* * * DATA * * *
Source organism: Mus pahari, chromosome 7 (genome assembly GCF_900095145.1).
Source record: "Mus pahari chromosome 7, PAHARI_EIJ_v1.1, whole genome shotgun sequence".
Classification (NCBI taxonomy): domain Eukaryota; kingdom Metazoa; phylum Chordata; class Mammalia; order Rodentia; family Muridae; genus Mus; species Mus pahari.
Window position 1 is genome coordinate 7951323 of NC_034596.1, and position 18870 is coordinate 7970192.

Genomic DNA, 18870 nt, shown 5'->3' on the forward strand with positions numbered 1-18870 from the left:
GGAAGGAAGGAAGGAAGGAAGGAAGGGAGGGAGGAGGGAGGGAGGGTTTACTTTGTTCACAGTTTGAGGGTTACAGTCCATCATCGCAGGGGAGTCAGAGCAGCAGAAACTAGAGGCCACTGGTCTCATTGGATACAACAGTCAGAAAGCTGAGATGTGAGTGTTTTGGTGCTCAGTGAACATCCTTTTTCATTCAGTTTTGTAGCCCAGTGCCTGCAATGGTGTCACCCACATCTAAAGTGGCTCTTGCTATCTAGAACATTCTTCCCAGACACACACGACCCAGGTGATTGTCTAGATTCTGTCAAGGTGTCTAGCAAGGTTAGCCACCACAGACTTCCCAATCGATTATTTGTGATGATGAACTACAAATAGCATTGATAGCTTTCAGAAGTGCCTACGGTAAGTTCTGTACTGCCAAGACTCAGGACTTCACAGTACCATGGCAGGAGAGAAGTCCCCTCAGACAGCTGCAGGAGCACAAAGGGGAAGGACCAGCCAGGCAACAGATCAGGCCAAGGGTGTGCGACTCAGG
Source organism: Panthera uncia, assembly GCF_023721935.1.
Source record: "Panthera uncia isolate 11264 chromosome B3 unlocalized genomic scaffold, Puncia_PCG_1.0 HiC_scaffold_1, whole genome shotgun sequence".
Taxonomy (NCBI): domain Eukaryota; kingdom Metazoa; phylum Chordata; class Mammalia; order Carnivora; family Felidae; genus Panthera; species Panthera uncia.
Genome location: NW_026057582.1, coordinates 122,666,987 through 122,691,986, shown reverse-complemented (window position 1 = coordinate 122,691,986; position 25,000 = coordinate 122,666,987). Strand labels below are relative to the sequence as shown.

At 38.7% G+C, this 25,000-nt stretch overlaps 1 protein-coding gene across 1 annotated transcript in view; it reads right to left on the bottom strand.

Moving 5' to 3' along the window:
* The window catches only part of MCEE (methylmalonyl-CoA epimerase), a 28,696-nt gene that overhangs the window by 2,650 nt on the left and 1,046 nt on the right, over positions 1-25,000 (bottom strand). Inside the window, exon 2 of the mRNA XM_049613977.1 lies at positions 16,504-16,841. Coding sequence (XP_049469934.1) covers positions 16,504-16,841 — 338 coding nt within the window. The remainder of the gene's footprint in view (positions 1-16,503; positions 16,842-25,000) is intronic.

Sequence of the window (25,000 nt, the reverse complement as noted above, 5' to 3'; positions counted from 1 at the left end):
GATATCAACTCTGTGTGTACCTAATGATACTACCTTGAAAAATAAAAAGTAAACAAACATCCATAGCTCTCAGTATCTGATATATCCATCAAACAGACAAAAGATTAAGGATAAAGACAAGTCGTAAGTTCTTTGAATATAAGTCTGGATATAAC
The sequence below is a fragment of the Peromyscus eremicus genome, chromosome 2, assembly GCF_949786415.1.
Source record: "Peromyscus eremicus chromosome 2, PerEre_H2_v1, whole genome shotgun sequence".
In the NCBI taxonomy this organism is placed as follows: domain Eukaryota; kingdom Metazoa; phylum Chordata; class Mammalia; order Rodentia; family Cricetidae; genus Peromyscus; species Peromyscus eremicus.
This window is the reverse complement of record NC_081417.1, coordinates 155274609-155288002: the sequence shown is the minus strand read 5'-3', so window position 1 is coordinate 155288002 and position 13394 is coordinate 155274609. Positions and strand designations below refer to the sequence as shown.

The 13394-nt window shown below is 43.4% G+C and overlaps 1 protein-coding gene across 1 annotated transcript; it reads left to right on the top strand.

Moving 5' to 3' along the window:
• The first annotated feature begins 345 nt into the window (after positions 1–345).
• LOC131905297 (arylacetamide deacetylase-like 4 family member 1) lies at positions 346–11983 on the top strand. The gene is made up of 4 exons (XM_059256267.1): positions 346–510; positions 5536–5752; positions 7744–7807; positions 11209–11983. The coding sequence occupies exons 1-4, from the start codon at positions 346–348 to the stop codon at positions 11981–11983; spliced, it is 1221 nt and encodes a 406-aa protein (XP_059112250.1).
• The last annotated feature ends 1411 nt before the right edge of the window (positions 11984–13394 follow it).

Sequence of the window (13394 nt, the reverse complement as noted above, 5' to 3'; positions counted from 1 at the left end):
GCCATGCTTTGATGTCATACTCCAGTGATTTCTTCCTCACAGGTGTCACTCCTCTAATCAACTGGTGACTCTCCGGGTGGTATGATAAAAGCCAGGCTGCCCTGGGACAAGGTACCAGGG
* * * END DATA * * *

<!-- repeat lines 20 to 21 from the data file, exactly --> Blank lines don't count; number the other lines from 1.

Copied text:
The 13394-nt window shown below is 43.4% G+C and overlaps 1 protein-coding gene across 1 annotated transcript; it reads left to right on the top strand.

Moving 5' to 3' along the window: